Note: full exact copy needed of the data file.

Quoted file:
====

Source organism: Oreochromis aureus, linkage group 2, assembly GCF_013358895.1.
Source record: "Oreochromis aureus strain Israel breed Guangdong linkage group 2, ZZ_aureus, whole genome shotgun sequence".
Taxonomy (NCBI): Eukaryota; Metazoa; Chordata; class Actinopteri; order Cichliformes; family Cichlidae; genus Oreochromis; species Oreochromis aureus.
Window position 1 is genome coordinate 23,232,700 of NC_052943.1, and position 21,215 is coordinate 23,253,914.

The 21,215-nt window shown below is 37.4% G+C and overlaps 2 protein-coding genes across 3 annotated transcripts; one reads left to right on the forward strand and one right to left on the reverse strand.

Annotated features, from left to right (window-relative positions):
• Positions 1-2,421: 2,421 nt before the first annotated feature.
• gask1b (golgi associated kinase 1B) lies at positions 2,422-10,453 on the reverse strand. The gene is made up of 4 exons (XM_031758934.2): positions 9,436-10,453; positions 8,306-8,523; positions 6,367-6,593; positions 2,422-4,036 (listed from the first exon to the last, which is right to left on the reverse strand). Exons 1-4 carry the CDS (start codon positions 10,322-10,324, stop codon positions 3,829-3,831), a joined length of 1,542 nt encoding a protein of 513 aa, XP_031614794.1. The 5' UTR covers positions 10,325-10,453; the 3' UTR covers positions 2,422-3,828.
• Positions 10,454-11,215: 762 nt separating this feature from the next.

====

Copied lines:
Source organism: Oreochromis aureus, linkage group 2, assembly GCF_013358895.1.
Source record: "Oreochromis aureus strain Israel breed Guangdong linkage group 2, ZZ_aureus, whole genome shotgun sequence".
Taxonomy (NCBI): Eukaryota; Metazoa; Chordata; class Actinopteri; order Cichliformes; family Cichlidae; genus Oreochromis; species Oreochromis aureus.
Window position 1 is genome coordinate 23,232,700 of NC_052943.1, and position 21,215 is coordinate 23,253,914.

The 21,215-nt window shown below is 37.4% G+C and overlaps 2 protein-coding genes across 3 annotated transcripts; one reads left to right on the forward strand and one right to left on the reverse strand.

Annotated features, from left to right (window-relative positions):
• Positions 1-2,421: 2,421 nt before the first annotated feature.
• gask1b (golgi associated kinase 1B) lies at positions 2,422-10,453 on the reverse strand. The gene is made up of 4 exons (XM_031758934.2): positions 9,436-10,453; positions 8,306-8,523; positions 6,367-6,593; positions 2,422-4,036 (listed from the first exon to the last, which is right to left on the reverse strand). Exons 1-4 carry the CDS (start codon positions 10,322-10,324, stop codon positions 3,829-3,831), a joined length of 1,542 nt encoding a protein of 513 aa, XP_031614794.1. The 5' UTR covers positions 10,325-10,453; the 3' UTR covers positions 2,422-3,828.
• Positions 10,454-11,215: 762 nt separating this feature from the next.